Tegland’s attraction to surface detail and intricate design is readily apparent here, but also quite obvious are his choice of palette and each work's ability to alter tone under natural and artificial light from a matte to a metallic finish. He attributes his preference for black to “a desire to explore a darker side of myself.” And the changing tonal quality is his wish for his viewer to move around each piece as it if were sculpture. After painting previously in more colorful encaustic, the artist hopes his work will have a more meditative and atmospheric effect on the viewer.
The first impression this exhibit makes is one of stark, urban sophistication that when seen from a distance makes the individual pieces seem like part of the gallery’s architecture. It’s a nice effect, but each drawing is ready for its “close-up,” in its own space and spotlight. Kudos especially to the accordion treatment of the portable walls on the left that honors each work, fig. 6-9. Not so the clutter that hampers figs. 11-15 on the gallery’s east wall. Also somewhat disconcerting are the blonde wood “frames” on pieces 24, 19 and 20. Why enclose or place a barrier around something that raises consciousness and stretches the imagination?
Which is why, perhaps, Tegland’s most effective works here are those pieces that not only share his signature, meticulous attention to his craft but do so in asymmetrical design and balance. His more formal compositions feature such visual motifs as “anchors” in “Solid Ground” and “Fram” as well as faces/masks in “Expert,” “Altered Course” and “Roland.” These are pleasing also as it is only natural that viewers attempt to find or “figure out” meaning and connections in abstract art. It’s the cloud factor at play.
But clouds are seldom at rest and so are Tegland’s most intriguing pieces especially when enhanced by informal composition which challenge and keep the eye and mind moving around the panel. As for interpretation, Tegland says “I want to engage, not to lead. Let the viewer create their own experience or engagement.”
Which they must do in order to appreciate two of the most visually interesting, though quite different works in the exhibit, “Cindy Lee” and the crowd-pleasing (it always seemed to have a group in front of it) “Lady of the Canyon.” Though both titles suggest female figures, neither do. What they do have in common is Tegland’s characteristic aesthetic of repetitious, geometric shapes etched or flowing on a background of impossibly meticulous patterns and cross-hatchings. In microcosm they may resemble feathers or scales but in macro they might remind one of extra-terrestrial crop circles or an archaic runescape.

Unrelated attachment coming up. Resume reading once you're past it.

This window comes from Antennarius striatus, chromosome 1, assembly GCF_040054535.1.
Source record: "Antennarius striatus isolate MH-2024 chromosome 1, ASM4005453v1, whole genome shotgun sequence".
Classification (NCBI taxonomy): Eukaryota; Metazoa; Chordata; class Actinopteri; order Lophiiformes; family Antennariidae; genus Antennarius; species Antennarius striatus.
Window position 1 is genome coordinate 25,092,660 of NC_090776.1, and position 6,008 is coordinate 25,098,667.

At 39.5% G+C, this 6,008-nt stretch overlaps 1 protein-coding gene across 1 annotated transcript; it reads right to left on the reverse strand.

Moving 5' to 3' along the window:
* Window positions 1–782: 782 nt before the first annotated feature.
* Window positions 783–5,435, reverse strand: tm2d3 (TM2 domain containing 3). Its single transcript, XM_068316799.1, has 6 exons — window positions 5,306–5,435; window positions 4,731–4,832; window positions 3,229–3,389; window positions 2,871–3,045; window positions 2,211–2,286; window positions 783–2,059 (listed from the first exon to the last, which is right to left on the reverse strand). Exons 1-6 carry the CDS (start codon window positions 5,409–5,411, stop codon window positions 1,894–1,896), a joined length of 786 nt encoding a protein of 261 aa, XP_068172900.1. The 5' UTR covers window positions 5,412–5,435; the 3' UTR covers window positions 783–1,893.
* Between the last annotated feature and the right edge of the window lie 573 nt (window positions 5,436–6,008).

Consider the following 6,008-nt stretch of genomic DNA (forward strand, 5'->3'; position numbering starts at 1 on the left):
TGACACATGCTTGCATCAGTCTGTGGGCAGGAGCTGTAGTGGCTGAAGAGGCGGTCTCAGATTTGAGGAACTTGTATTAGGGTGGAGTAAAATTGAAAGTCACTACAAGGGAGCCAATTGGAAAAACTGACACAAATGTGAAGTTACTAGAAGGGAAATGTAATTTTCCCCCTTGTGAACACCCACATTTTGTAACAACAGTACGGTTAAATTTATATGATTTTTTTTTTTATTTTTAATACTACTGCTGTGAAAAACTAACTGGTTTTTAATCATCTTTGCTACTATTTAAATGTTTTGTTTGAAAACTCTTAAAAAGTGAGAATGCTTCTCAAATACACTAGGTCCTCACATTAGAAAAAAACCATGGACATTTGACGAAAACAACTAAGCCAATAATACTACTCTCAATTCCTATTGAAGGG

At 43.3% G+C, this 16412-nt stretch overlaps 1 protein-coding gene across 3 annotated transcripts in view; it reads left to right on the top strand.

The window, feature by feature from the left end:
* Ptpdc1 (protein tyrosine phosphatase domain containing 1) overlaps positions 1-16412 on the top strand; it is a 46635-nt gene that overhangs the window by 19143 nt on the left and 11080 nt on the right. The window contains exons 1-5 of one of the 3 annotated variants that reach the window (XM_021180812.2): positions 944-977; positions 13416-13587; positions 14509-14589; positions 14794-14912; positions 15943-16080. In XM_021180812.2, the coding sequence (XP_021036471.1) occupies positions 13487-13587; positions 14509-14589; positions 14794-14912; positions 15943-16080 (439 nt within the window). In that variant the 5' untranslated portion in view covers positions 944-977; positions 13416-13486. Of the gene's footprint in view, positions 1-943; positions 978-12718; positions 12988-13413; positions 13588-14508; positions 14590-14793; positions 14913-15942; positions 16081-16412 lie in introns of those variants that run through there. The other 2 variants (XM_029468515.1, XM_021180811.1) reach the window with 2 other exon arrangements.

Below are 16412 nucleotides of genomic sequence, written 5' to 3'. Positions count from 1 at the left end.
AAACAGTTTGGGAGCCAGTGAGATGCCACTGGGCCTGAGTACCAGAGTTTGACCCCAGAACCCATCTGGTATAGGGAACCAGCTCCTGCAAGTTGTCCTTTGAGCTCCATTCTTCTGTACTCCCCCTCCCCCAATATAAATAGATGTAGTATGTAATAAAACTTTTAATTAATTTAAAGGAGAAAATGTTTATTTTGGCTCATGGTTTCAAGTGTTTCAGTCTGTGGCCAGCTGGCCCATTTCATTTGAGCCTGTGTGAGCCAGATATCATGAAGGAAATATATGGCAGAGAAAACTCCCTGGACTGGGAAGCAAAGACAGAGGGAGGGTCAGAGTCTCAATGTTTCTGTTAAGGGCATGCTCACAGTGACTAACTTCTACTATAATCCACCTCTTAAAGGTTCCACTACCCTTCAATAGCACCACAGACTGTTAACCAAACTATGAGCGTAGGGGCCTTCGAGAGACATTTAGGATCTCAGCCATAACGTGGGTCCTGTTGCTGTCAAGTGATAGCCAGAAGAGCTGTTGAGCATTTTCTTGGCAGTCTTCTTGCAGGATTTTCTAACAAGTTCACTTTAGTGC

Yet while “Cindy Lee” is a visually expansive and minimalist mindscape that transcends mere decoration, “Lady of the Canyon” is more focused as it features another Tegland motif: birds. To be exact, a raven, which varies in symbolism from the Celtic oracle, Morrigan, to a more “trickster” or transformative identity in Native American lore.
Either interpretation seems to work, particularly as the raven has been a key figure in the metamorphosis in Tegland’s painting style which has brought him to this point in his career. A scenario best seen in the show’s most complex work, the stunning diptych, “Thought and Memory,” a conceptual cryptogram of ravens appearing at top in “Thought” and evaporating below in “Memory” in a fog or web of iconography.
Considered something of a recluse in the local art landscape, you know, the man behind the scenes, Tegland has made an auspicious solo entry onto a diverse metro art scene. In a school yet to be determined, this unassuming scholar has made high marks.
Mike Tegland: Selected Works 2007-2011 continues through May 6 at RMG Gallery. 157 West Broadway, Council Bluffs, IA. For details, go to dixiequicks.com/category/rng-gallery/